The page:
I’ve been a little off my preserving game of late. My pantry is still full to bursting, so I haven’t had much in the way of motivation to make anything new (though truly, that’s never stopped me before). Add to the fact this is one of the least interesting times of the year for produce, and it’s been at least two weeks since I pulled my canning pot out of the cabinet.
Even my annual box of Meyer lemons from the Lemon Ladies failed to motivate me fully. I made jam and curd, but beyond that, I’ve been keeping the bulk of my lemons in my crisper drawer, waiting for inspiration.
Knowing that my busy season is coming, I finally turned my attention to those lemons today. As I pondered them, I realized that I was experiencing something akin to writer’s block, only with preserves. I put a lot of pressure on myself to come up with interesting and novel recipes, and those expectations were tangling me up but good.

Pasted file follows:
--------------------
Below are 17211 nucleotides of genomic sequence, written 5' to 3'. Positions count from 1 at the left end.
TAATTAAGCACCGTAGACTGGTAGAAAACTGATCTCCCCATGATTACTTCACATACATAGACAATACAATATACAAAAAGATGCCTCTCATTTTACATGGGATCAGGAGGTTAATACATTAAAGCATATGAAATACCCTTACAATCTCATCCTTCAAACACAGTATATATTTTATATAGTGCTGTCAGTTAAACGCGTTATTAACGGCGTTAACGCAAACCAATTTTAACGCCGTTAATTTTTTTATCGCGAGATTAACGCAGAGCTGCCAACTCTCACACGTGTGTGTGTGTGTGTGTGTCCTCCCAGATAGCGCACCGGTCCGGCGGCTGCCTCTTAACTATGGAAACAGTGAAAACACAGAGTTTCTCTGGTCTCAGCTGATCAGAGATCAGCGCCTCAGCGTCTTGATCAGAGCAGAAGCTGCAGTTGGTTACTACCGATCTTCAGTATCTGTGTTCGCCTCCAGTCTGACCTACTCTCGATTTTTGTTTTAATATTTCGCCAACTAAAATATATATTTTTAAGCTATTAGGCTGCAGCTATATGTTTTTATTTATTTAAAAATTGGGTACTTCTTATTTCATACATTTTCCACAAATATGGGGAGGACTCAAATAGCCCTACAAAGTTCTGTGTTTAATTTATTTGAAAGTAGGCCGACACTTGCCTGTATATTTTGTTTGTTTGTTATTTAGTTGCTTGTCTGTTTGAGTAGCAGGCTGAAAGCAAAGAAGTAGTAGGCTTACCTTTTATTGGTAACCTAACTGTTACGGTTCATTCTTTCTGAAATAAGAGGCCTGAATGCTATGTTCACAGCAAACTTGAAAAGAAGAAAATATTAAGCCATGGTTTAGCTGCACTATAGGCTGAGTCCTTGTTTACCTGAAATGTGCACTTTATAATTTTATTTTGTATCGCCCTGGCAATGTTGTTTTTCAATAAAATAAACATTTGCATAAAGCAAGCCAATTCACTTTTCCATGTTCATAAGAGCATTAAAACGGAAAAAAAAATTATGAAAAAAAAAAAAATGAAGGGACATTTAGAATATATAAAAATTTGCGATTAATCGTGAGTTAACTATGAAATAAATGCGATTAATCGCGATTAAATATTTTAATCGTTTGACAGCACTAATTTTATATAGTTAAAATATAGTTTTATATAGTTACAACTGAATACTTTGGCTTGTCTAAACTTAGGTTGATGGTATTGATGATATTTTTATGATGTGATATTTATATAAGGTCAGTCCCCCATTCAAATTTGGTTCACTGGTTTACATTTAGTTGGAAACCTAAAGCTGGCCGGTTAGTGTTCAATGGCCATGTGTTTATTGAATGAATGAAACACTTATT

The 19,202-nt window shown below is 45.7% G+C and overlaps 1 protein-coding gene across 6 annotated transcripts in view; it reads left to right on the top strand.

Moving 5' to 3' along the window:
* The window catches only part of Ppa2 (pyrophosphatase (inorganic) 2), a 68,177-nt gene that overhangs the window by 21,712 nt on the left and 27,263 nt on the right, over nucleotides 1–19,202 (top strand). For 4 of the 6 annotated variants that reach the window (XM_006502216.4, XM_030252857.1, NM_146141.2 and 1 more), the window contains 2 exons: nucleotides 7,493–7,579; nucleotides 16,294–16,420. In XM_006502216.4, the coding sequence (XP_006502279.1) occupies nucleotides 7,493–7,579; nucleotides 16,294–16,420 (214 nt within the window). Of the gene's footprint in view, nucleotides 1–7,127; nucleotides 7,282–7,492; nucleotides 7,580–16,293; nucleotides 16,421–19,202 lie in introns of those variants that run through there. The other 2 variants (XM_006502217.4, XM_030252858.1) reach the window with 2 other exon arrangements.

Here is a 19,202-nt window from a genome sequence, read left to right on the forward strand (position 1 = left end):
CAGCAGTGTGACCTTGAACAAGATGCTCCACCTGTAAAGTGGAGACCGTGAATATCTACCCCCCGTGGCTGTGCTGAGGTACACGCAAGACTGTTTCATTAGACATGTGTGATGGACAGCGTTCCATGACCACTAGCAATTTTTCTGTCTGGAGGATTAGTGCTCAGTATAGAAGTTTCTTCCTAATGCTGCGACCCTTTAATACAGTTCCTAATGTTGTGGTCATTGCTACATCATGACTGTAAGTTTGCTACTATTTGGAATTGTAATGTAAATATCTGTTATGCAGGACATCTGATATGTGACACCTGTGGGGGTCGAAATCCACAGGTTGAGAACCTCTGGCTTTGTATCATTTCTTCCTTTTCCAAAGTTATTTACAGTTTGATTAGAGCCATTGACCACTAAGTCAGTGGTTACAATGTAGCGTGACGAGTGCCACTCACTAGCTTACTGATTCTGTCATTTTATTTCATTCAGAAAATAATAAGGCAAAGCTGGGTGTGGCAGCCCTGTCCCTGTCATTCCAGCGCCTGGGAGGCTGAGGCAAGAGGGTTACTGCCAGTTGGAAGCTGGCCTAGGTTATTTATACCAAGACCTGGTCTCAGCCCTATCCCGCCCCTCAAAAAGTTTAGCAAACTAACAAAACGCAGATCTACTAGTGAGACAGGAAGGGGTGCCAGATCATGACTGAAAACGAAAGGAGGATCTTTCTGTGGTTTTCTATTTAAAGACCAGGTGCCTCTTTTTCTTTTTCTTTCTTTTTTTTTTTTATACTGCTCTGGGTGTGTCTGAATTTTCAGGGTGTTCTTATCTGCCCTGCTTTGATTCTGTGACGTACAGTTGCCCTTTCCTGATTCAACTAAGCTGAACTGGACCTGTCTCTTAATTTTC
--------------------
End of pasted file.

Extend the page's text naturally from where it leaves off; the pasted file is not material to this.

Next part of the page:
As soon as I understood what was going on, I decided to let myself entirely off the hook. I released my crazy expectations and spent a moment thinking about what I could make from those lemons that I would most use and enjoy. After about two seconds, I realized that was I most wanted was a batch of Meyer lemon syrup.
Think of this like lemonade concentrate. It’s tangy first, sweet second, and is one of my favorite things drizzled into a glass of iced sparkling water. Cathartic canning, at its best.
Also! Once all your lemons are juiced, gather up the peels, push them into a large jar, and cover them with white vinegar. Let them sit for awhile, until the vinegar is infused with the lemon essence. Use it for household cleaning.
- 2 1/2 pounds Meyer lemons
- 2 cups sugar
- Prepare a boiling water bath canner and four half pint jars. Place lids in a small saucepan and bring to a low simmer.
- Juice the lemons and measure out 2 1/2 cups of juice. Pour it into a saucepan and add the sugar.
- Stir to combine, bring to a boil and simmer for two minutes.
- Funnel into the prepared jars, wipe rims, apply lids and rings, and process in a boiling water bath canner for 10 minutes.
- When time is up, remove jars from canner and let cool. Sealed jars are shelf stable for up to one year.